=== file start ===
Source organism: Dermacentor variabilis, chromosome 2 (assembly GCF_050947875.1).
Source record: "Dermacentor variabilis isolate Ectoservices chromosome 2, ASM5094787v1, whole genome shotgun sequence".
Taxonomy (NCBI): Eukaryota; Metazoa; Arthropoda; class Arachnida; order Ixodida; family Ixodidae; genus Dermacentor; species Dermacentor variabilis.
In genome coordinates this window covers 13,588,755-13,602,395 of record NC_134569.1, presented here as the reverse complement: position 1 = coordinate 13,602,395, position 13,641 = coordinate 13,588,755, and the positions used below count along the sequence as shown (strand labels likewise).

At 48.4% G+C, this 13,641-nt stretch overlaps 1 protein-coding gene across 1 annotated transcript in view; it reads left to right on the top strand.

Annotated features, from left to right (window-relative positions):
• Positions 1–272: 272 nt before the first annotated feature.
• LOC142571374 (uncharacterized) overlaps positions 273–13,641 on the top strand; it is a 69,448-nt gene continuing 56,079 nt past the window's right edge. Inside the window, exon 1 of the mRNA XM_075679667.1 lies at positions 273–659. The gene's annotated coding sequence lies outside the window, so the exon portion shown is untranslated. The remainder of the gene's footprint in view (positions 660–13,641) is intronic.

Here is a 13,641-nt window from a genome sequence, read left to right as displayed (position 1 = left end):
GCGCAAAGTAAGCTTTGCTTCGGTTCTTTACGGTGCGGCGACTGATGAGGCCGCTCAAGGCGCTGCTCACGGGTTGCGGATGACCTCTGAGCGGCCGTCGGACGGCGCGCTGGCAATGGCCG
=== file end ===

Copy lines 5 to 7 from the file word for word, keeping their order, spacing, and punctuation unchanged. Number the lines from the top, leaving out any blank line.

At 48.4% G+C, this 13,641-nt stretch overlaps 1 protein-coding gene across 1 annotated transcript in view; it reads left to right on the top strand.

Annotated features, from left to right (window-relative positions):
• Positions 1–272: 272 nt before the first annotated feature.